Tell us about yourself!
Sorry, but I have no idea what the stuff is. Looks like some sort of sillicone sealant (like the stuff I use in the bathroom...) but I can't say for sure. In any case, it obviously isn't essential for the operation of the TiVo, so likely can be left out...
@nghosh - That's a good match; same uF, same voltage rating, same temperature rating.
The main difference between capacitors will be in voltage, and tolerance. Never replace a capacitor with one of a different uF rating; and never use one with a lower voltage rating (higher is OK). You should also try to match the tolerence.
As well as voltage differences, we have different frequency spectra for broadcast. However, I think this is controlled in the software rather than the motherboard.
... with the tolerance, use a lower if necessary, but never higher. The tolerance is how inaccurate the rating is. See http://www.robotoid.com/appnotes/electronics-capacitor-markings.html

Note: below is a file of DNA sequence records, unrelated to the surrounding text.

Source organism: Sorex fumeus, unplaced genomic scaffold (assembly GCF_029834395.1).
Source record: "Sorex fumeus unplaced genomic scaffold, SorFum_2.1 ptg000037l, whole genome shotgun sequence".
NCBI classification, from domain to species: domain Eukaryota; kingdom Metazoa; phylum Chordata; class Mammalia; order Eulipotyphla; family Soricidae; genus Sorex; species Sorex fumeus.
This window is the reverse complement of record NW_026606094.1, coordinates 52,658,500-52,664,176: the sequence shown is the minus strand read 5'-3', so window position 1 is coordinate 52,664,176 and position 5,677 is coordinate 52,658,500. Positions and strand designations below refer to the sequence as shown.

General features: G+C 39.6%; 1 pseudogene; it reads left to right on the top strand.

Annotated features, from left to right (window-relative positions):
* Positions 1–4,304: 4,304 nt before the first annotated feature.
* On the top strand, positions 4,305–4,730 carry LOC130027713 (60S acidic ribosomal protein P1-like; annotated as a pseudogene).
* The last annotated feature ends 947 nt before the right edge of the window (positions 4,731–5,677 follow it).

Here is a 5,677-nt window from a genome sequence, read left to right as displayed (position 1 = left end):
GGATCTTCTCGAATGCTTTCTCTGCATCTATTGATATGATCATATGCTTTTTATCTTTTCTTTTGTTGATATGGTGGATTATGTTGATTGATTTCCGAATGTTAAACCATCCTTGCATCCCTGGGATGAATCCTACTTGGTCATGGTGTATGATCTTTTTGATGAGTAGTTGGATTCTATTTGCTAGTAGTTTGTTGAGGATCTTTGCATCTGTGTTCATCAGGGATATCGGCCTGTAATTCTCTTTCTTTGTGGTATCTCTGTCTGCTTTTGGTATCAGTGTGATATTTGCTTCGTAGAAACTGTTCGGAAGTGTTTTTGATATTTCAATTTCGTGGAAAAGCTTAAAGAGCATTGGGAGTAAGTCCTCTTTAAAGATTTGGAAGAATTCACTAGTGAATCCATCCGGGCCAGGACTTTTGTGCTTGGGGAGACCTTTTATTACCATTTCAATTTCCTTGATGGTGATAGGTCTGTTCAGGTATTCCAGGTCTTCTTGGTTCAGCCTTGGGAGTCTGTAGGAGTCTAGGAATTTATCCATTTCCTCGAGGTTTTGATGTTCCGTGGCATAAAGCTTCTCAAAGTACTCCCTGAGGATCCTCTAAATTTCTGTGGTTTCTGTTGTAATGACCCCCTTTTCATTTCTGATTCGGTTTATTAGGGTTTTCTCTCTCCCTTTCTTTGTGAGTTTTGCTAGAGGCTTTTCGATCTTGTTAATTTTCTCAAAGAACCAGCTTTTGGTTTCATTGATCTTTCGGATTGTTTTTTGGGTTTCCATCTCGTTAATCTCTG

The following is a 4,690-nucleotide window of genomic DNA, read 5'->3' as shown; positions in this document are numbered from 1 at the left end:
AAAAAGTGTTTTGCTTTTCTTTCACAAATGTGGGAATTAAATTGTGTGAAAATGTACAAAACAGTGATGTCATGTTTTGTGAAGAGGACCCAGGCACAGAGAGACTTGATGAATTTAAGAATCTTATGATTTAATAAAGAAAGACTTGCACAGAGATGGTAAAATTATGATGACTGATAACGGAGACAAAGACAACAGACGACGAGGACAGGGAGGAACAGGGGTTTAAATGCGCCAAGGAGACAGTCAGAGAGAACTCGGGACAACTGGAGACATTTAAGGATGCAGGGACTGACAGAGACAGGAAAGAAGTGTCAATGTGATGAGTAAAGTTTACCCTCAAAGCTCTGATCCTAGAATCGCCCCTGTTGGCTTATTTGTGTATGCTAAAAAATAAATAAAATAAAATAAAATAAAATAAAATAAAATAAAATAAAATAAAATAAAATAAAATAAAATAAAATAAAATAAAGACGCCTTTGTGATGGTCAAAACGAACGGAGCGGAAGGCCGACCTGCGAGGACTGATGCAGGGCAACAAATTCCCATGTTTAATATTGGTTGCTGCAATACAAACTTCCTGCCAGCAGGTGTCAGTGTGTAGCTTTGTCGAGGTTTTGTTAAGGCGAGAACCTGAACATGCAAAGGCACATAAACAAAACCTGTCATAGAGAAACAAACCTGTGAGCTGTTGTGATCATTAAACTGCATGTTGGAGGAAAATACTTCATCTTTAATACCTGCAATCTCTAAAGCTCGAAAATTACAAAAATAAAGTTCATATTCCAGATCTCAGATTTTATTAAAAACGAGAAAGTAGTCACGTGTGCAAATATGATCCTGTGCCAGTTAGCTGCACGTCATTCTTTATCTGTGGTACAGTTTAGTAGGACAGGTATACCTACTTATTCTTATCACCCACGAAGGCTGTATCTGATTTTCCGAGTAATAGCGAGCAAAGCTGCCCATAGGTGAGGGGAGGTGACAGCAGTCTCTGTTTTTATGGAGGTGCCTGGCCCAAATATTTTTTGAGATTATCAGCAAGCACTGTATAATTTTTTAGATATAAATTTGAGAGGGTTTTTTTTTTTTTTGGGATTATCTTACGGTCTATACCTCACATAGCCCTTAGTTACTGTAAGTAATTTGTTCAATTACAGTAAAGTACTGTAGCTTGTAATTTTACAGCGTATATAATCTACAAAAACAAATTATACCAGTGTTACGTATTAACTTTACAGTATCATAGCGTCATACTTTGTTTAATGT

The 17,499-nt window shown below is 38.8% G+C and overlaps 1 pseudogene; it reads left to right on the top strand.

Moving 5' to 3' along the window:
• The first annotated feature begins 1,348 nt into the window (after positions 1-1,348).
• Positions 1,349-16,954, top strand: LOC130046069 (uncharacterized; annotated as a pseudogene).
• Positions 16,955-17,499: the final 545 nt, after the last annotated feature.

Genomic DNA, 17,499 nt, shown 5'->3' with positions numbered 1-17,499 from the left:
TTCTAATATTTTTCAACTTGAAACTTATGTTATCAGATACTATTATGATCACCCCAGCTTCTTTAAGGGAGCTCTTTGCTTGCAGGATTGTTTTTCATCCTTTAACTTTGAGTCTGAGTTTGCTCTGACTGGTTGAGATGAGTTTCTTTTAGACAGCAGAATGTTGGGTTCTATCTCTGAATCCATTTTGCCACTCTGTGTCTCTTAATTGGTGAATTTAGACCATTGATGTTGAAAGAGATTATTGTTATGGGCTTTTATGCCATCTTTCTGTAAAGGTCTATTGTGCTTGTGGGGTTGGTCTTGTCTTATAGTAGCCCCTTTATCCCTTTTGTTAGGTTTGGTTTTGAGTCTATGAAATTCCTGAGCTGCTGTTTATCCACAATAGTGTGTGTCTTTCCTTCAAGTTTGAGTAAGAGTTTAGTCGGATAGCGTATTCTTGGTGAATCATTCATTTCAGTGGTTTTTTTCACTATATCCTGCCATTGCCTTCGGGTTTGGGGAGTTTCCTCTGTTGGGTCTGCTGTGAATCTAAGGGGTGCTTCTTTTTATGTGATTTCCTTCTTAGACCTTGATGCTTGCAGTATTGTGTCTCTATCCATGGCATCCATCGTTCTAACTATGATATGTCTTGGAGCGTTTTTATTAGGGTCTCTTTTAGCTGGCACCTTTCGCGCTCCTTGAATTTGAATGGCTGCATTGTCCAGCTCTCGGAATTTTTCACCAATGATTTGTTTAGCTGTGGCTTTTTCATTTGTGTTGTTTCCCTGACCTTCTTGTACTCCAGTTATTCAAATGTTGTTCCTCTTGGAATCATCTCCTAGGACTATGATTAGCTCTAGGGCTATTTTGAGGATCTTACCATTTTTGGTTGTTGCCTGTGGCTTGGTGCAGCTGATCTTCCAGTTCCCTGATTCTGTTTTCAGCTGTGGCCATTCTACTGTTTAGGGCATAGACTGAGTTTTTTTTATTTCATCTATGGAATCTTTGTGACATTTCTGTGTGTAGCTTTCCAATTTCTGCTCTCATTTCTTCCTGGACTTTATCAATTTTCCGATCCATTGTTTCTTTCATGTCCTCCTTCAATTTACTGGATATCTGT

My awesome cyberstalking skills tell me that you're in the US (Massachusetts or however its spelt), so yours is likely to be the US model of the Series 3 -- I've been working on the Au/NZ model. It's good to have a list of the replacement parts required for the US model. Identifying any failed capacitors visually can be done the same way as with the Au/NZ of course - look for bulging or leaking capacitors to indicate failure.
Thanks for the information! I've only been able to open up 3 TiVos here, and they all had the same model power supply, but of course there will be changes as time goes on.Is your TiVo a recent Au/NZ model, or a US Series 3?Steve
I was also wondering if the RPi3 would do better - many of the sprite-based games do not run fast enough under RpiB, or therir sound does not work. I have not heard of anyone doing this yet, though. Maybe one day I'll upgrade my table to an RPi3 and if I do I'll post here.
Minecraft Steve Costume
MAME gaming table with Raspberry Pi